The Regular Session of the Alabama Legislature got underway last month, and by most standards, the first few weeks were fairly tame. Thus far, most of the attention in both the House and Senate has been on trying to deal with the fact that the state is broke. The inability to fund the state’s budgets will continue to be the main topic of conversation in both chambers. From all accounts, the prospects for a very rough session seem high.
Those in the GOP leadership – in both the House and Senate – are proposing drastic budget cuts in the state operating budget. An alternative to the budget proposed by Gov. Robert Bentley will cut General Fund spending for non-education agencies next year even more than the Governor proposed. Some say the cuts will be as high as 29% instead of the 25% reported earlier. All in leadership positions continue to say there will be no tax increases, and therein lies the real problem.
One proposal, that being to use education money to bail out the General Fund, simply won’t work and is dead in the water. While it’s hard to project how the extremely severe and most serious General Fund problems will be solved, it’s certain that the state’s Education Trust Fund, the main source of state tax dollars for public schools and colleges, won’t be used to bail out Medicaid, prisons, courts and other non-education areas.
I don’t believe anybody who understands state government, and specifically financial matters, really believes the Legislature can cut state agencies by 29% and not cripple the operations of government. General Fund revenues available to spend in the 2013 fiscal year, which starts October 1st, are forecast to be almost $400 million short. And as mentioned in the Capitol Observations Section, more than $300 million in windfalls supporting the General Fund won’t be available this year. Those in authority have to know that certain agencies can’t be cut drastically and certainly not by 29%. That means other agencies would have to be cut more than the proposed 29% which would literally shut them down.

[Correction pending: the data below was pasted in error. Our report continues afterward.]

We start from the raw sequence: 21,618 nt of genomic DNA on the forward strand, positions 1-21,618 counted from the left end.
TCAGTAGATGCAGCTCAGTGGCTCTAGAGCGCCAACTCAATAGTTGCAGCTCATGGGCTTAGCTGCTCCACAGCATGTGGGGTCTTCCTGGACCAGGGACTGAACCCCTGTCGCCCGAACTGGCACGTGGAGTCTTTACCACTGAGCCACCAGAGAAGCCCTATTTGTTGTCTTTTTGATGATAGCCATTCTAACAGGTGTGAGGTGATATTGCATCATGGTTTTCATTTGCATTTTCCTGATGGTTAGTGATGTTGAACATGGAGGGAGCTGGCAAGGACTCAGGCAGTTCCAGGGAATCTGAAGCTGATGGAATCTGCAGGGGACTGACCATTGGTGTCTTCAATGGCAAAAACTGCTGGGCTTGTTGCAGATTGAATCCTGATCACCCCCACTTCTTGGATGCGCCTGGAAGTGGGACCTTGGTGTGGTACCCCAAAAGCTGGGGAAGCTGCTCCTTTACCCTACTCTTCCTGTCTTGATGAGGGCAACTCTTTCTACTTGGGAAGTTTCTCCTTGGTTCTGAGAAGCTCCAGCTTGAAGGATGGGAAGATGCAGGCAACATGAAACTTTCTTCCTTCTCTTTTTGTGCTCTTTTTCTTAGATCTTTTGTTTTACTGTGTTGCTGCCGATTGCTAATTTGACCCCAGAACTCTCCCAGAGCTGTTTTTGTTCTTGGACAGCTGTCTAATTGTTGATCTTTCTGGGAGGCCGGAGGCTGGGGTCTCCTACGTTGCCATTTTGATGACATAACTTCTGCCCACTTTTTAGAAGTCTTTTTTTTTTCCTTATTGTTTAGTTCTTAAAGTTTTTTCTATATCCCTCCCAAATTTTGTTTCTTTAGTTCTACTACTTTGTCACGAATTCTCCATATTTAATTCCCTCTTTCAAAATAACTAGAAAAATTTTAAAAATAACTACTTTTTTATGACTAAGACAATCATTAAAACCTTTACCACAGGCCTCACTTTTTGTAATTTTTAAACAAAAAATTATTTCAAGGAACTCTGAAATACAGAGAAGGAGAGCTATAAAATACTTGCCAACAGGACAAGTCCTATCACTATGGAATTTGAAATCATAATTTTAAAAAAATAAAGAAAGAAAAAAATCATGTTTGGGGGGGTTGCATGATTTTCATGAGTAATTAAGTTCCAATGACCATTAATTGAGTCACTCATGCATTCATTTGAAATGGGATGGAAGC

It’s estimated by the Legislative Fiscal Office that a spending cap imposed by a new law, creating what is referred to as a rolling recession, will cut spending for education by $152 million, which would be 2.7 %, next year. It’s projected that revenues for the Education Trust fund will exceed the cap by $190 million, which under the new law, would repay part of the $437 million borrowed by then Gov. Bob Riley for the Education Trust Fund in fiscal 2009. And as we mentioned, that $437 million must be repaid by fiscal 2015.
If the General Fund budget is cut by 29%, or even the previously mentioned 25%, the people of Alabama will be badly hurt. There is absolutely no way that the Legislature can expect the proposed budget to fund the necessary services that Alabama citizens are entitled to with this level of cuts. It may be an understatement to say that it’s not a good time for the “faint of heart” to be in leadership roles in state government. It will take a courageous stand by those in power to say to the people of Alabama that more revenues are needed for both the Education and General Fund budgets. We have ignored that solution for far too long. There have been reports of a total reorganization of state government, and while that would be a good thing, it’s not the final word on our state’s financial problems. A reorganization would likely help a in certain areas, but it would not significantly reduce the costs of running the state. Neither would it have any immediate effect on the current fiscal crisis.
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